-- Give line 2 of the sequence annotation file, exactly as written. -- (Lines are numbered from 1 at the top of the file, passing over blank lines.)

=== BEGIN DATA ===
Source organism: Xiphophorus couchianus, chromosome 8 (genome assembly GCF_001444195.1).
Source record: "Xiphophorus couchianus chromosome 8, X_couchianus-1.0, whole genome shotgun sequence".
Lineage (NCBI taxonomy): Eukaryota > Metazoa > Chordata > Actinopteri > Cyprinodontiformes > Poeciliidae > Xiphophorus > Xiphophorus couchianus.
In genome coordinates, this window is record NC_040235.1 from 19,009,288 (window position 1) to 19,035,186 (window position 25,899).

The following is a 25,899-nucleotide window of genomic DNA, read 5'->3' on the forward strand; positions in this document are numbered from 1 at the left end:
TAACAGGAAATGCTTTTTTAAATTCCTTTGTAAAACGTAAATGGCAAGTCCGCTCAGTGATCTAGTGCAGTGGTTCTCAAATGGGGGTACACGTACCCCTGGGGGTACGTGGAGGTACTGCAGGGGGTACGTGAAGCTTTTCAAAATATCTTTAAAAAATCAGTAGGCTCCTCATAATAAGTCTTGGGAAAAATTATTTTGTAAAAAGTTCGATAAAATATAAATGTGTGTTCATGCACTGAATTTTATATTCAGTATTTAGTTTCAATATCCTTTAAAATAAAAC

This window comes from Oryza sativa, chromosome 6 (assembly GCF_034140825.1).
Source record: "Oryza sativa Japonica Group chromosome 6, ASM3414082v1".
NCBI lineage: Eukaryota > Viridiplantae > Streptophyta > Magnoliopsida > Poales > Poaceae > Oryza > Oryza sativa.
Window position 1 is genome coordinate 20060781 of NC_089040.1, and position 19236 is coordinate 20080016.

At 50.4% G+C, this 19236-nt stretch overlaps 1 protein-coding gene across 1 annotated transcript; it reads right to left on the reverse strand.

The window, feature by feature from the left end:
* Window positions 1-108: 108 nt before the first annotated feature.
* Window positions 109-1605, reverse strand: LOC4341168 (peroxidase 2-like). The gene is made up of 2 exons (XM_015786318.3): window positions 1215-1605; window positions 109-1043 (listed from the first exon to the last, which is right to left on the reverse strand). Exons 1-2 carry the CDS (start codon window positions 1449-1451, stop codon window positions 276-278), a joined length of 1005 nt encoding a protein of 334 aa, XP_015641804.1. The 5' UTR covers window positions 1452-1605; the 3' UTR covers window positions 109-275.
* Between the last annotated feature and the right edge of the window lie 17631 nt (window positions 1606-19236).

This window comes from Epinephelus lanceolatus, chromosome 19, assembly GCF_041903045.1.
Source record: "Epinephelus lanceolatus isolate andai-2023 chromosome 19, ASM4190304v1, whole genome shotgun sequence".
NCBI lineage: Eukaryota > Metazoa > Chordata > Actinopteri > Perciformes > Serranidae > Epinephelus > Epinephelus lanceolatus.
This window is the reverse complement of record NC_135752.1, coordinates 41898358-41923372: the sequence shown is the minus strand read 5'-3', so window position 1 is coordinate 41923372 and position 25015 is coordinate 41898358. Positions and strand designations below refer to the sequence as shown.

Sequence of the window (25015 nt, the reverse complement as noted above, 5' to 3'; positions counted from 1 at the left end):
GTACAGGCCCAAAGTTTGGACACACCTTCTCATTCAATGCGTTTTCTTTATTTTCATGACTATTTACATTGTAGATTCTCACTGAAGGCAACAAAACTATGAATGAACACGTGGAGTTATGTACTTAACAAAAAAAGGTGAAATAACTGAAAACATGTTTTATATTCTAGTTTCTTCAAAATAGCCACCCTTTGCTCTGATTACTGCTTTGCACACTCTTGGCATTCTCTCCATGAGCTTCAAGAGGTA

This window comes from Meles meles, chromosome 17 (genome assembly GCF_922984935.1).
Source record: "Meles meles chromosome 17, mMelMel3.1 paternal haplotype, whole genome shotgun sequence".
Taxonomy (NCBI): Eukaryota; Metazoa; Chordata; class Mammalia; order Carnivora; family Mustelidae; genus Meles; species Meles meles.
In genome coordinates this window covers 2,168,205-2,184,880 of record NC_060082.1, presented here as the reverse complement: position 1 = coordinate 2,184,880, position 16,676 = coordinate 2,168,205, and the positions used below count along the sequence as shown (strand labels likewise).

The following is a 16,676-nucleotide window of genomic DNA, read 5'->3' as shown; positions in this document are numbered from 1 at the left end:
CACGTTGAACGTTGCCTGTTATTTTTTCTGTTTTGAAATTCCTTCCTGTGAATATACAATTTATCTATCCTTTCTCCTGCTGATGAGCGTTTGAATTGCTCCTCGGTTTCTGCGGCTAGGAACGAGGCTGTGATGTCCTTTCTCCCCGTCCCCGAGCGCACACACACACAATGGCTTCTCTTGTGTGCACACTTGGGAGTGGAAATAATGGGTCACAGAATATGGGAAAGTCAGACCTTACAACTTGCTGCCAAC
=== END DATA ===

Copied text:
Source record: "Xiphophorus couchianus chromosome 8, X_couchianus-1.0, whole genome shotgun sequence".